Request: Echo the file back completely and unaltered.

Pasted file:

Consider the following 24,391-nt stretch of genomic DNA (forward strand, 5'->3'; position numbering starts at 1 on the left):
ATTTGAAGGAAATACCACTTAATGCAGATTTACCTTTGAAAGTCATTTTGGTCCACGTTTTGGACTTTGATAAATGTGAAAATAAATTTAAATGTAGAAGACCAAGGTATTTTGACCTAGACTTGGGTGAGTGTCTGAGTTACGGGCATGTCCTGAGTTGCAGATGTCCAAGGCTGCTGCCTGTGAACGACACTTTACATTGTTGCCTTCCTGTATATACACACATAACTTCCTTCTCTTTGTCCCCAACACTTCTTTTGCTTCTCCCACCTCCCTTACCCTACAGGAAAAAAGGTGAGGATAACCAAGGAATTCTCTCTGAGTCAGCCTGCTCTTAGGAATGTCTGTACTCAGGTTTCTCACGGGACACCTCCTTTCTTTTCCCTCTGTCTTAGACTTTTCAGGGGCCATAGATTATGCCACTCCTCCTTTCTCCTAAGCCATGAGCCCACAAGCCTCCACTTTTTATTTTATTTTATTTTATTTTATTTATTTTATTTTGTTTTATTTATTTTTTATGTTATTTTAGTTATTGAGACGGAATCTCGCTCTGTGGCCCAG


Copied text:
Consider the following 24,391-nt stretch of genomic DNA (forward strand, 5'->3'; position numbering starts at 1 on the left):
ATTTGAAGGAAATACCACTTAATGCAGATTTACCTTTGAAAGTCATTTTGGTCCACGTTTTGGACTTTGATAAATGTGAAAATAAATTTAAATGTAGAAGACCAAGGTATTTTGACCTAGACTTGGGTGAGTGTCTGAGTTACGGGCATGTCCTGAGTTGCAGATGTCCAAGGCTGCTGCCTGTGAACGACACTTTACATTGTTGCCTTCCTGTATATACACACATAACTTCCTTCTCTTTGTCCCCAACACTTCTTTTGCTTCTCCCACCTCCCTTACCCTACAGGAAAAAAGGTGAGGATAACCAAGGAATTCTCTCTGAGTCAGCCTGCTCTTAGGAATGTCTGTACTCAGGTTTCTCACGGGACACCTCCTTTCTTTTCCCTCTGTCTTAGACTTTTCAGGGGCCATAGATTATGCCACTCCTCCTTTCTCCTAAGCCATGAGCCCACAAGCCTCCACTTTTTATTTTATTTTATTTTATTTTATTTATTTTATTTTGTTTTATTTATTTTTTATGTTATTTTAGTTATTGAGACGGAATCTCGCTCTGTGGCCCAG